High temperature (≥37.0 °C) causes more vasodilation and enhances metabolism, the temperature of the water (34.0–36.0 °C) may therefore have been too low. However, there is only little evidence for a cardiovascular influence and the results are inconsistent. In a small trial with eight patients with diabetes mellitus type 2 [24] bathing in hot tubs at 38.0–40.0 °C for 30 min per day, six times per week for three weeks resulted in a mean weight loss of 1.7 kg, and a decrease of fasting blood glucose from 182 mg/dl to 159 mg/dl. A Japanese RCT using hot baths (40.0 °C; 20 min once a fortnight) found no significant effect on BMI, waist circumference, serum lipids or blood glucose in healthy subjects [25]. A Hungarian study found no significant reduction in plasma lipids or CRP in 42 ambulatory patients with degenerative musculoskeletal disease after 15 baths at 38.0 °C over 3 weeks compared to baseline [16].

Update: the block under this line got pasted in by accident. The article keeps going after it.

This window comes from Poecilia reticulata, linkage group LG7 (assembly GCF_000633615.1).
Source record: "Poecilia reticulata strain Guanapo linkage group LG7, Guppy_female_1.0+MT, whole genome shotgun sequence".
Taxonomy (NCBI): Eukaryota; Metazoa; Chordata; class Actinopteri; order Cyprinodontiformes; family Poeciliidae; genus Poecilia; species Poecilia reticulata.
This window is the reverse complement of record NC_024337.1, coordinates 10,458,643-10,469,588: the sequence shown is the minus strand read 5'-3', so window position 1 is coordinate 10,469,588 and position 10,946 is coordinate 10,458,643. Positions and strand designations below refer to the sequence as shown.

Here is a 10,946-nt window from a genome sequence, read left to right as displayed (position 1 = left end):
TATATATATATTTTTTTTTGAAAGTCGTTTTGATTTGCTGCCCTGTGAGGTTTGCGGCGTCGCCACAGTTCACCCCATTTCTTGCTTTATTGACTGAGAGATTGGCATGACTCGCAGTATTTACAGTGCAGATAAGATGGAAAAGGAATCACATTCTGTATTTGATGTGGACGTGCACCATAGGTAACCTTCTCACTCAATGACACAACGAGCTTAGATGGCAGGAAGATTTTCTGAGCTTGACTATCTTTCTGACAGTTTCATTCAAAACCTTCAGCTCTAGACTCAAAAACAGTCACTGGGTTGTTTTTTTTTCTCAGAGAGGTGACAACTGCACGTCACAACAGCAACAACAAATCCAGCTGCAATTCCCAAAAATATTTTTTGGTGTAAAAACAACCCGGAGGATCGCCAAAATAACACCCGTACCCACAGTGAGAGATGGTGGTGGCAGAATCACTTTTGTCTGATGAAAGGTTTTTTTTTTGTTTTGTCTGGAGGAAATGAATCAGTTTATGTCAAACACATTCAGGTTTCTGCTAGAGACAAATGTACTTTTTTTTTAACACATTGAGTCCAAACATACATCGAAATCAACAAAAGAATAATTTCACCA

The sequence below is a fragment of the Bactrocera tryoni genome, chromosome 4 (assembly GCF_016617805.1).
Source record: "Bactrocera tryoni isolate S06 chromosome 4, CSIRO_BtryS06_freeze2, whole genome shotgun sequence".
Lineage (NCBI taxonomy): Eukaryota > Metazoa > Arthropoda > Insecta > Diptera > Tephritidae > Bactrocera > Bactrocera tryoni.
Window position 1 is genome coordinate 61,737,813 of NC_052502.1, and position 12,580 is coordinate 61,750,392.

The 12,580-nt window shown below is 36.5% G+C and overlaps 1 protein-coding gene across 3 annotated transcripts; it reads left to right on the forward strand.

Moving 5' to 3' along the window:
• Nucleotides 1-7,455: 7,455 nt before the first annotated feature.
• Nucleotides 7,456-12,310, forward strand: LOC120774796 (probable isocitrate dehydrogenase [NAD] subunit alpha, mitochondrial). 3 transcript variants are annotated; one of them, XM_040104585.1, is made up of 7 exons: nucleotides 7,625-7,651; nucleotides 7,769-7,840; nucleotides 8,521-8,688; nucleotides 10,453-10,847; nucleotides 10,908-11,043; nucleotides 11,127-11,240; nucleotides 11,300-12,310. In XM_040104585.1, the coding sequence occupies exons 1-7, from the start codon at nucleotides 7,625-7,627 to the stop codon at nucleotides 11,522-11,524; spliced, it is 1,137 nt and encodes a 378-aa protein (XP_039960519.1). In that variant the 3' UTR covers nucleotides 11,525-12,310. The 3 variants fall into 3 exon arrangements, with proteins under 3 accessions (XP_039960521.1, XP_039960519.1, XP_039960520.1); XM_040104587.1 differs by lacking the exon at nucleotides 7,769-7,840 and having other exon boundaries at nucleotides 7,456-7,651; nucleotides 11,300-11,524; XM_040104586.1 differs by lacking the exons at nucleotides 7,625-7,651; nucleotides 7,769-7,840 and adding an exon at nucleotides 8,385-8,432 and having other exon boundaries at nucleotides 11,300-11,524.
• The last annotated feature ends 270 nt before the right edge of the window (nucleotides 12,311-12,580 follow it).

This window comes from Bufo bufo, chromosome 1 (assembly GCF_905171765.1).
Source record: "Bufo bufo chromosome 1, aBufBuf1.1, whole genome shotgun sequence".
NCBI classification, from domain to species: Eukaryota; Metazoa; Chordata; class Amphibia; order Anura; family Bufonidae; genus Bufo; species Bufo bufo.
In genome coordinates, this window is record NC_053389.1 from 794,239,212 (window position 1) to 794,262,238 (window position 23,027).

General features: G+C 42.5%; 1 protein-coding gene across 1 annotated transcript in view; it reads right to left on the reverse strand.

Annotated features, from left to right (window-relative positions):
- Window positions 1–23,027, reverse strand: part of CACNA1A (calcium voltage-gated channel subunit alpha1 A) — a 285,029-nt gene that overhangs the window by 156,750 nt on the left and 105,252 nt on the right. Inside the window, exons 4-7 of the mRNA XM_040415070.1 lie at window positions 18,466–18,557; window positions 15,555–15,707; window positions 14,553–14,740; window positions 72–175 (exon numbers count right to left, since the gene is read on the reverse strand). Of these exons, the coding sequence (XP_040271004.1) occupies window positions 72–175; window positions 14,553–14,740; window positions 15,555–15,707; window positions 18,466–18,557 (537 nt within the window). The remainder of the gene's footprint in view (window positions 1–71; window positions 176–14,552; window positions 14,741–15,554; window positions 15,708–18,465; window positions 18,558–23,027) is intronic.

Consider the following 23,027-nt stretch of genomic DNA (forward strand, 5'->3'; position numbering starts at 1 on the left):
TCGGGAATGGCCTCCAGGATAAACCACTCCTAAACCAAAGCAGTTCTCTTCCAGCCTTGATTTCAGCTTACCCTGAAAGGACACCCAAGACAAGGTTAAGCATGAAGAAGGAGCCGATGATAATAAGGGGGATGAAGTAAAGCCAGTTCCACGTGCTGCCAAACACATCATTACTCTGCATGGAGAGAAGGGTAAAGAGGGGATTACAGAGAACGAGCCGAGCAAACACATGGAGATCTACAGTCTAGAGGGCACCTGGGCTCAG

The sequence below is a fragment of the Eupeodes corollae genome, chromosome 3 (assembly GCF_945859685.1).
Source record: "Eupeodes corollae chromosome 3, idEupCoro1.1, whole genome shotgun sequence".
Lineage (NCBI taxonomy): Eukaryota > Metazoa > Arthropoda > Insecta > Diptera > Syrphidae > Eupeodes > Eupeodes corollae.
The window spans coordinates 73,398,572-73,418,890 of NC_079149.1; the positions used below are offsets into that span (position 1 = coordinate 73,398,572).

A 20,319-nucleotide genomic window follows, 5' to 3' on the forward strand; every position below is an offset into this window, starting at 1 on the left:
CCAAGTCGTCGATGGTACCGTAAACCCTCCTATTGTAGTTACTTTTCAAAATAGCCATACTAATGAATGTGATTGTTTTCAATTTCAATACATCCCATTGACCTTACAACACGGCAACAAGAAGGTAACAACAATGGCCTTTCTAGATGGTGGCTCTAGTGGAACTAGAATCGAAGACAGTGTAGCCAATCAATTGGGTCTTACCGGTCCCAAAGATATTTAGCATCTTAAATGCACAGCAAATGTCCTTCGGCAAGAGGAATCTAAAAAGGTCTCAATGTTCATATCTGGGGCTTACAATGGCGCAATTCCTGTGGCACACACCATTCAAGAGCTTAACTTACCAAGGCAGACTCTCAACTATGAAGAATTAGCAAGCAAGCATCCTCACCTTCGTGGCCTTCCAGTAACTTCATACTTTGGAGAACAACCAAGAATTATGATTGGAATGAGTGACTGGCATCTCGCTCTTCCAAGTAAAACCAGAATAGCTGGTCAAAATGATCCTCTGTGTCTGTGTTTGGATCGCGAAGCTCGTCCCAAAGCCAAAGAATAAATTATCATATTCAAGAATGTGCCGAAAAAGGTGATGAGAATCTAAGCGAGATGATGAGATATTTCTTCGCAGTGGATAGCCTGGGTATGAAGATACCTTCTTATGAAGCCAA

Exercise

It may also be necessary to combine ITW (32.0 °C) with exercise. This was shown in a 12-week randomized controlled trial in which a large significant reduction of BP (office SBP −36 mm Hg, DPB −12 mm Hg; 24-h ambulatory SBP −17 mm Hg, DBP −9 mm Hg) was observed in patients with resistant hypertension [12]. In a 10-week study (water aerobic training program using 55 min sessions 3 days per week) with 40 hypertensive men (grade 1 and 2), a reduction of SBP of 11.71 mm Hg and of DBP of 5.9 mm Hg compared to baseline was observed [11]. It appears that the exercise component is even more important than immersion; at least, this is what a randomized controlled study with 52 post-menopausal hypertensive women, which found no difference between the effect of water-based exercise compared to land-based exercise suggests [26].

Complex therapies